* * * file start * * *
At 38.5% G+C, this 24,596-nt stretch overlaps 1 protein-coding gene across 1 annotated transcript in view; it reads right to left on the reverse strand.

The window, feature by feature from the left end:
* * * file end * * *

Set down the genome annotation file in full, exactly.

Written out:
At 38.5% G+C, this 24,596-nt stretch overlaps 1 protein-coding gene across 1 annotated transcript in view; it reads right to left on the reverse strand.

The window, feature by feature from the left end: